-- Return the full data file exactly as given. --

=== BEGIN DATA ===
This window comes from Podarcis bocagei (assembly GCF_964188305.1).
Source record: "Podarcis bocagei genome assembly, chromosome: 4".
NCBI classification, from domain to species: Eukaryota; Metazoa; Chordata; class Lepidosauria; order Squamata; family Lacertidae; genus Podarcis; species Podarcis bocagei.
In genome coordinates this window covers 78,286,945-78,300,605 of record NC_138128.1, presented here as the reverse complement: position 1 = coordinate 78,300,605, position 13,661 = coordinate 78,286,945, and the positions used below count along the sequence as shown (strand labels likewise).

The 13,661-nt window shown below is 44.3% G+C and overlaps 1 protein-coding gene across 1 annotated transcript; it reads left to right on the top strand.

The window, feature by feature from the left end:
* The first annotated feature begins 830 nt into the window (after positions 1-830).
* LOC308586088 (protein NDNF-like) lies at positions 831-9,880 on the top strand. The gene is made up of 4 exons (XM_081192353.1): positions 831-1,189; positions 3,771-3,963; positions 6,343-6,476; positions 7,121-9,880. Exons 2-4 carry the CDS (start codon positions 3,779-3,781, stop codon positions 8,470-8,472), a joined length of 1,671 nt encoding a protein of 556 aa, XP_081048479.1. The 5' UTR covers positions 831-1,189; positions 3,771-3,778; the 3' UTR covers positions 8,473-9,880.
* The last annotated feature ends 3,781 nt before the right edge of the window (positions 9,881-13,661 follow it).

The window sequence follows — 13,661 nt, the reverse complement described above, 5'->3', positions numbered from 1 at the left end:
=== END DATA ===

This window comes from Podarcis bocagei (assembly GCF_964188305.1).
Source record: "Podarcis bocagei genome assembly, chromosome: 4".
NCBI classification, from domain to species: Eukaryota; Metazoa; Chordata; class Lepidosauria; order Squamata; family Lacertidae; genus Podarcis; species Podarcis bocagei.
In genome coordinates this window covers 78,286,945-78,300,605 of record NC_138128.1, presented here as the reverse complement: position 1 = coordinate 78,300,605, position 13,661 = coordinate 78,286,945, and the positions used below count along the sequence as shown (strand labels likewise).

The 13,661-nt window shown below is 44.3% G+C and overlaps 1 protein-coding gene across 1 annotated transcript; it reads left to right on the top strand.

The window, feature by feature from the left end:
* The first annotated feature begins 830 nt into the window (after positions 1-830).
* LOC308586088 (protein NDNF-like) lies at positions 831-9,880 on the top strand. The gene is made up of 4 exons (XM_081192353.1): positions 831-1,189; positions 3,771-3,963; positions 6,343-6,476; positions 7,121-9,880. Exons 2-4 carry the CDS (start codon positions 3,779-3,781, stop codon positions 8,470-8,472), a joined length of 1,671 nt encoding a protein of 556 aa, XP_081048479.1. The 5' UTR covers positions 831-1,189; positions 3,771-3,778; the 3' UTR covers positions 8,473-9,880.
* The last annotated feature ends 3,781 nt before the right edge of the window (positions 9,881-13,661 follow it).

The window sequence follows — 13,661 nt, the reverse complement described above, 5'->3', positions numbered from 1 at the left end: